MSK ultrasound of distal iliopsoas tendon attachment
Scanning the distal attachment, the insertion at the lesser trochanter, of the iliopsoas tendon by using the FABER maneuver achieved a complete longitudinal view. This technique is relatively simple and can help sonographers to diagnose and evaluate the (connective tissue repair of) the tendon.
To achieve the longitudinal view of the iliopsoas tendon the FABER maneuver [see header image above,or youtube video below] is used. This position involves hip flexion and abduction, and the patient is asked to externally rotate the hip joint as far as possible. The transducer is initially placed over the femoral head in a slightly oblique (from true longitudinal) fashion, approximating the course of the iliopsoas tendon as it courses over the hip joint. The iliopsoas tendon, which rests on top of the capsule, is then located longitudinally. In this position, it is easy to follow the tendon distally to its insertion on the lesser trochanter (LT: see image below). [Click on the link below to study this great full text article].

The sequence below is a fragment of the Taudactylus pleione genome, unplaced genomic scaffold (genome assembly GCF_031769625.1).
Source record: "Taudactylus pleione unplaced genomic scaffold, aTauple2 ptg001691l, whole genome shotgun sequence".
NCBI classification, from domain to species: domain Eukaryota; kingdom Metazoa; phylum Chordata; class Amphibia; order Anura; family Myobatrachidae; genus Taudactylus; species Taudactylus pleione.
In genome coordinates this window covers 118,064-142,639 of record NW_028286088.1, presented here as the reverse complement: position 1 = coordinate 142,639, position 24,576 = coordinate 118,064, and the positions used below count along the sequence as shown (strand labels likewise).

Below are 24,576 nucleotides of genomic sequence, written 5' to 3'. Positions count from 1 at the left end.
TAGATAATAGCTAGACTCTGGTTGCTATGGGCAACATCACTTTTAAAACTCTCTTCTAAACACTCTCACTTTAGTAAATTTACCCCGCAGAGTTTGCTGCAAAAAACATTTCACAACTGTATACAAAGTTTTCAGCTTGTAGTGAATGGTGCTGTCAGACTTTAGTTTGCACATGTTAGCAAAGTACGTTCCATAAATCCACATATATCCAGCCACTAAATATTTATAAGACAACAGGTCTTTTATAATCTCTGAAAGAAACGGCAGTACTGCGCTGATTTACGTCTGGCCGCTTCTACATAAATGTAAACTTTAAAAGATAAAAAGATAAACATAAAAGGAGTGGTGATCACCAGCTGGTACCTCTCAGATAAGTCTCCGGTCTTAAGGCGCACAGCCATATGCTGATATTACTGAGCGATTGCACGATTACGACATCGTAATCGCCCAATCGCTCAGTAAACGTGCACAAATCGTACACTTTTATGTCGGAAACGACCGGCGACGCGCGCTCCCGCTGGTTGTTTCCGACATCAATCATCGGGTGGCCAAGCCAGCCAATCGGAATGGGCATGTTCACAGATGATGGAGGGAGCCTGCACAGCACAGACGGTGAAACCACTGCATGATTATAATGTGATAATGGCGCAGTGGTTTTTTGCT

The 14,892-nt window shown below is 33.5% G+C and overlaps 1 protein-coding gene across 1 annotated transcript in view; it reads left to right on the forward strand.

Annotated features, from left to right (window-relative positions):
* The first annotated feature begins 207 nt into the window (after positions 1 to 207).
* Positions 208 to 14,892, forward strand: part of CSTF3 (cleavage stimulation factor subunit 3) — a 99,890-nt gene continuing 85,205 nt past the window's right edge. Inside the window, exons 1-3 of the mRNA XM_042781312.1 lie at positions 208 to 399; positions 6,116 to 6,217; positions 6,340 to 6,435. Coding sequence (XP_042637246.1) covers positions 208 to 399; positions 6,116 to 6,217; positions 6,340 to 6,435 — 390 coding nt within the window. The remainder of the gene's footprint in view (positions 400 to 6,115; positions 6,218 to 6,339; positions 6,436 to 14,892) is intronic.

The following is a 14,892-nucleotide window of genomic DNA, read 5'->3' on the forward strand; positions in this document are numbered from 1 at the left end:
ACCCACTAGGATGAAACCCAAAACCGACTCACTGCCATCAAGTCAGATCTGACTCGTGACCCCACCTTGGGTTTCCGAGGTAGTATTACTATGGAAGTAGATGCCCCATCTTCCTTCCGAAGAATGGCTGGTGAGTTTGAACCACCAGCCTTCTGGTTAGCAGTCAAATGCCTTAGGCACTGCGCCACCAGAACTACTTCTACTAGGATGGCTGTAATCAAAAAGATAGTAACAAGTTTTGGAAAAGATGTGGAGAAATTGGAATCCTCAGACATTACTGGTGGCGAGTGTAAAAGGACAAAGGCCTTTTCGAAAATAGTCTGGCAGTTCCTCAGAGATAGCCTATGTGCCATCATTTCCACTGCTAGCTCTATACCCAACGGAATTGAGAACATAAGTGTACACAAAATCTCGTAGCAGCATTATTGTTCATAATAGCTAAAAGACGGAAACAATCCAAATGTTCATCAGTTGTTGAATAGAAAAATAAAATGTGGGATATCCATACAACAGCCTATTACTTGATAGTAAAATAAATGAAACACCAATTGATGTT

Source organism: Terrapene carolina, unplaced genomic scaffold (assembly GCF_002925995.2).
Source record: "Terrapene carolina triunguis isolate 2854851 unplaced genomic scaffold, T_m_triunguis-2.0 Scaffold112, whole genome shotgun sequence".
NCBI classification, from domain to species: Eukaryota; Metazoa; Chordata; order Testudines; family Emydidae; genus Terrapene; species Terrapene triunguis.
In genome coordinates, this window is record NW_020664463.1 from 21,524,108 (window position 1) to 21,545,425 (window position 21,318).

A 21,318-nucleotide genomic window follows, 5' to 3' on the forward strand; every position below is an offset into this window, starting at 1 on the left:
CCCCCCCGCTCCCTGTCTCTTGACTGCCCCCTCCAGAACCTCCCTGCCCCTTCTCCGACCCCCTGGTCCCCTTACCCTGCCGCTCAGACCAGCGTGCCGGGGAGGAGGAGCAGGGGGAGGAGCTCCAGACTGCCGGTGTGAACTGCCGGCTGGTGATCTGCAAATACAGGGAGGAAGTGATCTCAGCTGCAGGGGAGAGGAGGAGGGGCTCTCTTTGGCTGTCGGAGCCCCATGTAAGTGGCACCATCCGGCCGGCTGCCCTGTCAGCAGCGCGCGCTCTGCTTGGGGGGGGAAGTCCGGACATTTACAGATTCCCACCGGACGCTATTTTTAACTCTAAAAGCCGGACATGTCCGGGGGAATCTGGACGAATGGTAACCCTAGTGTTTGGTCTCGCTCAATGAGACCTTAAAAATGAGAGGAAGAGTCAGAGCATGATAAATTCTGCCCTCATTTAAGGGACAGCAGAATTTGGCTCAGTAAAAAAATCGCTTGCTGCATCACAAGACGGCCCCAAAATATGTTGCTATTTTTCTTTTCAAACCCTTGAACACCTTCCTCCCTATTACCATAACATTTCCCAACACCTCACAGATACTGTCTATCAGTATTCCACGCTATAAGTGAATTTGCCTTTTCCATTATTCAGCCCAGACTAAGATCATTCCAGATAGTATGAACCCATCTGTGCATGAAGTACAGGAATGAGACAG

The distal iliopsoas is a musculotendinous complex formed by the main tendon from the psoas muscle and the fibers of the medial portion of the iliacus muscle with 2 components: an accessory tendon, which extends only from the iliacus muscle; and a muscle component in the most lateral part of the complex, which extends from the iliacus muscle and inserts onto the anterior side of the lesser trochanter and the subtrochanteric region.
Video: FABER test
> From: Balius et al., J Ultrasound Med 33 (2016) 2021-2030. All rights reserved to American Institute of Ultrasound in Medicine. Click here for the Pubmed summary.